Based on this concept, the Margalios HaTorah - a student of the Vilna Gaon - notes that in the section in the Torah (Genesis 49:29-32) which details the final instructions of Yaakov to his sons immediately prior to his death, every letter in the alphabet is used except for gimmel and tet.

As long as Yaakov remained alive, unity reigned between his children, as symbolized by the fact that the letters which connote separation aren't used to describe his final moments with his sons. However, the following verse (Genesis 49:33), which relates Yaakov's death, contains both the letter gimmel and the letter tet to hint that upon the death of the unifying figure who inspired peace, the brothers immediately began to have feelings of distrust (see 50:15).

Similarly, the section in the Torah (Numbers 28:1-8) which discusses the Korban Tamid, the continual offering which was brought twice daily on the Altar, contains every letter in the alphabet except for gimmel and tet. This hints to the Talmud (Gittin 90b), which teaches that when a man divorces his first wife, the Altar sheds tears. As a result, the portion which describes the sacrifice which was most regularly brought on the Altar omits the two letters which are used to describe a Jewish document of divorce.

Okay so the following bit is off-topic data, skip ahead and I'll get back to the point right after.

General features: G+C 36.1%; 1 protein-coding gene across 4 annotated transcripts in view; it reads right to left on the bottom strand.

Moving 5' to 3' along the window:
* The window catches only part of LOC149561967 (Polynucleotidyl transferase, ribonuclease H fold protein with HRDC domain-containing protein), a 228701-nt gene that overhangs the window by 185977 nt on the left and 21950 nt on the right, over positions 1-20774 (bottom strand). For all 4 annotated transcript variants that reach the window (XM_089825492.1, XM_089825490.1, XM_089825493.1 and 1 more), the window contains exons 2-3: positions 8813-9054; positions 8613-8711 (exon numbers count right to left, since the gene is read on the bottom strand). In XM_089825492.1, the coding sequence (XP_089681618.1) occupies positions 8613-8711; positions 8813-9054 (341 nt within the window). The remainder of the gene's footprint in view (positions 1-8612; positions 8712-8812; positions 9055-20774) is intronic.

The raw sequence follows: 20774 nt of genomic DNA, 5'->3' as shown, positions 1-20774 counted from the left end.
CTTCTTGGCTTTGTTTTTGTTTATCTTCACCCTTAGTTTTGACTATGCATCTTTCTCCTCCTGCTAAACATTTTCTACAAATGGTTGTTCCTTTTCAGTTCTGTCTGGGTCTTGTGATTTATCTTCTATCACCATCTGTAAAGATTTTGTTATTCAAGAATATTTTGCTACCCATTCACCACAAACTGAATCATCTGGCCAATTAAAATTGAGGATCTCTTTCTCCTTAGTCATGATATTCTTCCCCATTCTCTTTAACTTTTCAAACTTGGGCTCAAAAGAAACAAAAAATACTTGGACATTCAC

Though the letters gimmel and tet aren't found next to each other in any other word in the Hebrew language and therefore symbolize separation, there are four other two-letter combinations which also never appear together. How many of them can you identify, and why is a divorce document called a Get as opposed to one of these other combinations?

Demonstrating the encyclopedic mind for which he is renowned, Rabbi Chaim Kanievsky (Taima D'Kra) points out that the letter combinations zayin-tet, zayin-tzaddik, gimmel-kuf, and samech-tzaddik also never appear together in any word in the Hebrew language. To explain why a divorce document is called a Get as opposed to one of these other combinations, he cites Tosefos (Gittin 2a), who explain that a divorce document contains 12 lines which is the numerical value of the word Get, something which isn't true of any of the other letter combinations.

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Why is the mitzvah of keeping honest weights and measures (25:13-16) specifically rewarded with long life? (Yalkut HaGershuni)

Rav Elazar Fleckeles explains based on the teaching of the Gemora (Sotah 9a) that God doesn't punish a person for his sins until his "Heavenly cup" becomes full of sins. However, God judges people measure-for-measure, and somebody who sins by using inaccurate weights and measures runs the risk of having his Divine quota unfairly adjusted, which could result in him being punished prematurely. Only a person who is careful to use honest weights and measures will be guaranteed that God will treat him in the same manner, which will enable him to live a longer and fuller life.